Coal is already fighting an…
In order to return to…
Chevron has announced its capital expenditure program for 2017, which will see the company spend US$19.8 billion next year, down 42 percent on 2015 and at least 15 percent lower than outlays for 2016.
On Wednesday, Chevron said capex for 2016 will be US$26.6 billion, a substantial downward revision from an earlier estimate of US$35 billion. Based on this, the 2017 capex sum is 24 percent lower than the figure for 2016.
Like its peers, Chevron is turning increasingly towards smaller projects with faster and higher returns. As chairman and CEO John Watson said, “Over 70 percent of our planned upstream investment program is expected to generate production within two years,” going on to add that 2017 will be the fourth year in a row of capex reductions for Chevron.
In an interview with CNBC, Watson said that the capex was planned around the company’s top priority, which is to maintain dividend payouts.
Chevron’s capex program includes a US$2.5-billion allotment for shale and tight oil and gas, most of which will be utilized in the Permian Basin in Texas and New Mexico. Another US$2 billion will be spent on completing the Gorgon and Wheatstone LNG projects, both large-scale developments off the Australian coast. Total outlays for large-scale projects already in development are estimated at US$7 billion.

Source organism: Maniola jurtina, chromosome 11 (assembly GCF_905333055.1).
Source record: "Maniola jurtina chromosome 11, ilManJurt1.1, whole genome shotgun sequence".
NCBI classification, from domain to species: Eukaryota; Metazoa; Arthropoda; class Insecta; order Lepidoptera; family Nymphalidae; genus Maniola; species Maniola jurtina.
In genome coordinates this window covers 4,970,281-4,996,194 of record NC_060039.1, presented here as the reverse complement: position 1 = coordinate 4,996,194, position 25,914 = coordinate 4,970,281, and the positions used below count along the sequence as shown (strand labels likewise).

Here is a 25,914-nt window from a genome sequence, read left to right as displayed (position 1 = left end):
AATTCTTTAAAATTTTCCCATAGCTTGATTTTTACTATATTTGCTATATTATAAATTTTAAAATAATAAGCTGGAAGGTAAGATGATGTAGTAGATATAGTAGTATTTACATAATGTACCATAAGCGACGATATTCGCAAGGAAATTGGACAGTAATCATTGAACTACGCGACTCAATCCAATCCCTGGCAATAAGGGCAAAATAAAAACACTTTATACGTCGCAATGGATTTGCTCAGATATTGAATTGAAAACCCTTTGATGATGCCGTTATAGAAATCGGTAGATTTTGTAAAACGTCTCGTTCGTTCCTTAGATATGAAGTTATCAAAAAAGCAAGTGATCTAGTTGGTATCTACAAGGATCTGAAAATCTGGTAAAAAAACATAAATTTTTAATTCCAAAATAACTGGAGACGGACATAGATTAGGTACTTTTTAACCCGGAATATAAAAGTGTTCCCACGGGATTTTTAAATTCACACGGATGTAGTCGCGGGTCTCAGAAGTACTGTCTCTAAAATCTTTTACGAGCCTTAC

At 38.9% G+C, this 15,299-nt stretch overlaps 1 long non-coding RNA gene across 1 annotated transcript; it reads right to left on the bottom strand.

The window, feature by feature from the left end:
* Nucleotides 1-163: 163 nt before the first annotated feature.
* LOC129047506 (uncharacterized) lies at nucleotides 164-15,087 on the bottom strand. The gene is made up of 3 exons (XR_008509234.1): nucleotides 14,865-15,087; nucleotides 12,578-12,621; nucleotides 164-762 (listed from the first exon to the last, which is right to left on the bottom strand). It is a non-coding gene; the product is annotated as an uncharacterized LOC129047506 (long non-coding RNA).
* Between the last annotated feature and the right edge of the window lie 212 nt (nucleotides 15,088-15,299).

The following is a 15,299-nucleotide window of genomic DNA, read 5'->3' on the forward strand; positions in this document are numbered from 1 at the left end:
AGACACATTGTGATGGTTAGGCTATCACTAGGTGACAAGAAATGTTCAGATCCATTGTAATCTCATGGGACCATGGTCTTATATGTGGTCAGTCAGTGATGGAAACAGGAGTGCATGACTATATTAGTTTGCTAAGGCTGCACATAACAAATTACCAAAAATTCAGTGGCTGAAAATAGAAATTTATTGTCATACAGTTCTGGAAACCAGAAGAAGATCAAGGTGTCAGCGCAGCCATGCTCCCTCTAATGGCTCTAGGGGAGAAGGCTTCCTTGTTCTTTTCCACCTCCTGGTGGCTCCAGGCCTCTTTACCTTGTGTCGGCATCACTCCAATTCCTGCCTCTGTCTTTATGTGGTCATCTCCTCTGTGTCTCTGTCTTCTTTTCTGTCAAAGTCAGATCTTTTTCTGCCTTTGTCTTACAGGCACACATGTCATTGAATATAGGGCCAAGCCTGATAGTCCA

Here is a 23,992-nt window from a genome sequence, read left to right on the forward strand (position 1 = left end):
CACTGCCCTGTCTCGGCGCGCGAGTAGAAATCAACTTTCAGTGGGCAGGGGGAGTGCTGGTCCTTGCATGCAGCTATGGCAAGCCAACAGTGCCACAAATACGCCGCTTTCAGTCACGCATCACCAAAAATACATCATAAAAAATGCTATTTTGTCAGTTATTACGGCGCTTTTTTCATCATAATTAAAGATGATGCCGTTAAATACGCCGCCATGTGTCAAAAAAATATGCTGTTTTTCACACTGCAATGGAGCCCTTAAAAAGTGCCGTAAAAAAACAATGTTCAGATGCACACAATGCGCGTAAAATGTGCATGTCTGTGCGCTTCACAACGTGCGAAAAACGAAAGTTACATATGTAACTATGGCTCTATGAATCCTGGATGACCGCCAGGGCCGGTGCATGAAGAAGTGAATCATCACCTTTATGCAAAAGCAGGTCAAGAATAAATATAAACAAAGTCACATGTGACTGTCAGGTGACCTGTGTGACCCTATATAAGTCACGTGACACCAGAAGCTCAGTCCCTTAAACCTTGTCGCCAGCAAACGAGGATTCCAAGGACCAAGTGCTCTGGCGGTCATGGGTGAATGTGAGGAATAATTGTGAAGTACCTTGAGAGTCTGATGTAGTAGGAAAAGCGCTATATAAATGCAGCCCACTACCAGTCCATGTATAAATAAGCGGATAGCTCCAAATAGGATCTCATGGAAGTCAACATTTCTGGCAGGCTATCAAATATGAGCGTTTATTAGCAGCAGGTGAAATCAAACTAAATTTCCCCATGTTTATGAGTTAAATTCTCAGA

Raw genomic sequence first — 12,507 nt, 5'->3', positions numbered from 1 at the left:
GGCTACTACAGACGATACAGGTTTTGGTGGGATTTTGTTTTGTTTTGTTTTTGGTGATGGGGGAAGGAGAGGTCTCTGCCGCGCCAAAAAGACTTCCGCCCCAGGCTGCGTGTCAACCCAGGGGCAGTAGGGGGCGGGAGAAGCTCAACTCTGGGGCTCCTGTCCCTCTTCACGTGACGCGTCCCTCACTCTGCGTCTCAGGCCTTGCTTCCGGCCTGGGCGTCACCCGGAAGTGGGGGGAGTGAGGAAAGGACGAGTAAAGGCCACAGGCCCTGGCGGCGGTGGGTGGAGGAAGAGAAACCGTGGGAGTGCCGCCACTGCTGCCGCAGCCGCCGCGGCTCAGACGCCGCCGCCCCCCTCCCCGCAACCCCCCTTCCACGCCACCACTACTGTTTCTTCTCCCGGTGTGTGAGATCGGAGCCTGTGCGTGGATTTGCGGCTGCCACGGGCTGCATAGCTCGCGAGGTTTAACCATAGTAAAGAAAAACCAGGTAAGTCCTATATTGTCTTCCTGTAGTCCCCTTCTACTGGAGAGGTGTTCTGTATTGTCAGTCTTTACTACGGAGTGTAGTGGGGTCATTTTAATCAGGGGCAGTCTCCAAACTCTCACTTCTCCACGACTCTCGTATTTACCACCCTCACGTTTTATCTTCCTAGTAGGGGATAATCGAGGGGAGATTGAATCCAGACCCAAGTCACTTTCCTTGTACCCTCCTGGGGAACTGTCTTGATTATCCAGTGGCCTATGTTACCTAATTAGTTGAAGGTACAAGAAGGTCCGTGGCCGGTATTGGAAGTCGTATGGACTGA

Chevron is also joining other Big Oil players in the deepwater sector of the Mexican shelf: earlier this week, a consortium led by the company won a drilling license for an oil and gas block in Mexican waters, as part of the country’s efforts to open up its energy industry to foreign investment.
Like its peers, Chevron can now take a breather after OPEC’s deal that pushed up prices, although it is uncertain how long this breather will last. According to at least one analyst, the company is well placed to refocus on its production business now that benchmarks are a bit above US$50 a barrel.
By Irina Slav for Oilprice.com
More Top Reads From Oilprice.com:
Irina is a writer for the U.S.-based Divergente LLC consulting firm with over a decade of experience writing on the oil and gas industry.